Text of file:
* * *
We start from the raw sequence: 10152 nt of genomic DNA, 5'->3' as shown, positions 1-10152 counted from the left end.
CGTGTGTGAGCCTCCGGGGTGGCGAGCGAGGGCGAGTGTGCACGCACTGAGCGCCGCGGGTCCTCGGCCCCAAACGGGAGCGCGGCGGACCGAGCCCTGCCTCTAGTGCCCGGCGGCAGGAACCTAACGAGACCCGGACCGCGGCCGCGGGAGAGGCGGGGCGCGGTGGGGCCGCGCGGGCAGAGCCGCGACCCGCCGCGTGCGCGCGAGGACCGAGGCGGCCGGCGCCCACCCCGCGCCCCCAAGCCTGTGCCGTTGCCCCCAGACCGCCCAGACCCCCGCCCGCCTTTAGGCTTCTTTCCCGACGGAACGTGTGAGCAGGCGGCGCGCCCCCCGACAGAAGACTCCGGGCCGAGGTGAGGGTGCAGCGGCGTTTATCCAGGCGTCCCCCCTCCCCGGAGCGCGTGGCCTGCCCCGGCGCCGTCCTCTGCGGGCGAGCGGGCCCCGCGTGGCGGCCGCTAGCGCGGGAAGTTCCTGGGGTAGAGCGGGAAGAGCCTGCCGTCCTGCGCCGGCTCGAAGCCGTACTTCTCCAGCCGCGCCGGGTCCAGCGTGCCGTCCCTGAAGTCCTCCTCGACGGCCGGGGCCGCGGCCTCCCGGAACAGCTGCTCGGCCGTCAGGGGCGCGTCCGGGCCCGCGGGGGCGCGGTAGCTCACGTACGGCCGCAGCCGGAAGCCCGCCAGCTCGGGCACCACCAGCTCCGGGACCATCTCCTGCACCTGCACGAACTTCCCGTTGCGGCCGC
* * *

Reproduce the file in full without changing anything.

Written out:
We start from the raw sequence: 10152 nt of genomic DNA, 5'->3' as shown, positions 1-10152 counted from the left end.
CGTGTGTGAGCCTCCGGGGTGGCGAGCGAGGGCGAGTGTGCACGCACTGAGCGCCGCGGGTCCTCGGCCCCAAACGGGAGCGCGGCGGACCGAGCCCTGCCTCTAGTGCCCGGCGGCAGGAACCTAACGAGACCCGGACCGCGGCCGCGGGAGAGGCGGGGCGCGGTGGGGCCGCGCGGGCAGAGCCGCGACCCGCCGCGTGCGCGCGAGGACCGAGGCGGCCGGCGCCCACCCCGCGCCCCCAAGCCTGTGCCGTTGCCCCCAGACCGCCCAGACCCCCGCCCGCCTTTAGGCTTCTTTCCCGACGGAACGTGTGAGCAGGCGGCGCGCCCCCCGACAGAAGACTCCGGGCCGAGGTGAGGGTGCAGCGGCGTTTATCCAGGCGTCCCCCCTCCCCGGAGCGCGTGGCCTGCCCCGGCGCCGTCCTCTGCGGGCGAGCGGGCCCCGCGTGGCGGCCGCTAGCGCGGGAAGTTCCTGGGGTAGAGCGGGAAGAGCCTGCCGTCCTGCGCCGGCTCGAAGCCGTACTTCTCCAGCCGCGCCGGGTCCAGCGTGCCGTCCCTGAAGTCCTCCTCGACGGCCGGGGCCGCGGCCTCCCGGAACAGCTGCTCGGCCGTCAGGGGCGCGTCCGGGCCCGCGGGGGCGCGGTAGCTCACGTACGGCCGCAGCCGGAAGCCCGCCAGCTCGGGCACCACCAGCTCCGGGACCATCTCCTGCACCTGCACGAACTTCCCGTTGCGGCCGC